Male infertility and androgen receptor gene mutations: clinical features and identification of seven novel mutations
Article first published online: 27 JUL 2006
Volume 65, Issue 5, pages 606–610, November 2006
How to Cite
Ferlin, A., Vinanzi, C., Garolla, A., Selice, R., Zuccarello, D., Cazzadore, C. and Foresta, C. (2006), Male infertility and androgen receptor gene mutations: clinical features and identification of seven novel mutations. Clinical Endocrinology, 65: 606–610. doi: 10.1111/j.1365-2265.2006.02635.x
- Issue published online: 4 AUG 2006
- Article first published online: 27 JUL 2006
- (Received 3 February 2006; returned for revision 1 March 2006; finally revised 20 March 2006; accepted 15 May 2006)
Objective Androgens and a functioning androgen receptor (AR) are essential for development and maintenance of the male phenotype and spermatogenesis. Consistent with this, mutations in the AR gene cause a variety of defects related to androgen insensitivity, ranging from complete feminization to phenotypic males with infertility. The aim of his study was to analyse the prevalence of AR gene mutations in male infertility and to clarify the genotype-phenotype relation.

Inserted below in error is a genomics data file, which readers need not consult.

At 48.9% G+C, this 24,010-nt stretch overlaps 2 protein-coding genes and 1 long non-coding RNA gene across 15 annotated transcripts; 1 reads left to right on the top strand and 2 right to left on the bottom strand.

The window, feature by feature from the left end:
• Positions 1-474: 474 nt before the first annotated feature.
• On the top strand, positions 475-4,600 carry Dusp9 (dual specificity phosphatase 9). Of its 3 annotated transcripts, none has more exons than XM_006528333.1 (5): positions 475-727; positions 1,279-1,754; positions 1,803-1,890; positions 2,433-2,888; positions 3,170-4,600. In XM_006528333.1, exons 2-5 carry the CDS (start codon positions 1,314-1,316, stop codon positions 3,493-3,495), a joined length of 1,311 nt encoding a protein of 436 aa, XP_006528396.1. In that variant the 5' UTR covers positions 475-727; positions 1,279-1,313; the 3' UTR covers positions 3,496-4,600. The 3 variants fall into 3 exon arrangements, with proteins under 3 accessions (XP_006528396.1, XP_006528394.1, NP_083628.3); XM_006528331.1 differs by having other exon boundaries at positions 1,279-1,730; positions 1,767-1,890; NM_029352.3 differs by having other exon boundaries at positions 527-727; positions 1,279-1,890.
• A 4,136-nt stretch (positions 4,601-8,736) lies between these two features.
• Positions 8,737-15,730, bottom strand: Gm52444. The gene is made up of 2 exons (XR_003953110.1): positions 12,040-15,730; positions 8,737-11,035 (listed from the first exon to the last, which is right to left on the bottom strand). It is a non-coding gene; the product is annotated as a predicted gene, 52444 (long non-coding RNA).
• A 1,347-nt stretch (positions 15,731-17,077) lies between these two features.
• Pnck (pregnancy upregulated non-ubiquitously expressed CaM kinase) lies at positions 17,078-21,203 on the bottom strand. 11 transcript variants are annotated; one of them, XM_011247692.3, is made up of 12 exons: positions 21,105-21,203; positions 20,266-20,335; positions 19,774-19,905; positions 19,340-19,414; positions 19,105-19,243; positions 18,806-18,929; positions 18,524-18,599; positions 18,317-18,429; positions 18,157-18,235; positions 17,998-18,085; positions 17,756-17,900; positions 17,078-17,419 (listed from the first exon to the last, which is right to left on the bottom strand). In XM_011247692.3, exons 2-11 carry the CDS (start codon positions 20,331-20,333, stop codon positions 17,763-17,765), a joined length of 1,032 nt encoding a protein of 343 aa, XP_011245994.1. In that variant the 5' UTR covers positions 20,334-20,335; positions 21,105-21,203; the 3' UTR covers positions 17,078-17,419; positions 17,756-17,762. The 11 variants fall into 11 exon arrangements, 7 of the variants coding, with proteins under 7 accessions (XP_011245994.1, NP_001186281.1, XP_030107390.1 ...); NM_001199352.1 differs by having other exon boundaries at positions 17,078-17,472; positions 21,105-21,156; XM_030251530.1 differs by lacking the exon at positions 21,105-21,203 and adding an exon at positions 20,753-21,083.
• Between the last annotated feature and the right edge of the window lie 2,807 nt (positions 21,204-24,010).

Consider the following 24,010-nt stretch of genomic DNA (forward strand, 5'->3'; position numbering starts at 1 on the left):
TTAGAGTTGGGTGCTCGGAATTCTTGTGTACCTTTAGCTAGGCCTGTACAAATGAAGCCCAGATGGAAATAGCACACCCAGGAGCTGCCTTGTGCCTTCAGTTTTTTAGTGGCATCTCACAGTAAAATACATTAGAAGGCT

Design Males with infertility were recruited consecutively at the Centre for Male Gamete Cryopreservation at the University of Padova from January 1996 to January 2005.
Patients One thousand five hundred and seventeen men with < 10 million sperm/ml and 310 age-matched normozoospermic controls.
Methods Screening for AR gene mutation was done by DHPLC and sequencing, and reproductive hormone concentrations were measured.
Results We found 20 mutations in 26 of 1517 patients (1·7%) and no mutations in controls. A high number of mutations localized in exon 1 of the AR gene coding for the transactivation domain of the protein. Of 20 mutations, 7 represent novel mutations. With respect to men without AR mutations, subjects with AR mutations have lower ejaculate volume, higher testosterone levels, higher oestradiol levels, and higher androgen sensitivity index. However, the ranges for these variables were highly overlapping between men with and without AR gene mutations. Also clinical manifestations of AR mutations are not unique and 22 men had only spermatogenic impairment.
Conclusions AR gene mutations are quite frequent in unselected infertile men but no specific hormonal or clinical data could be used to preselect patients at risk of mutations.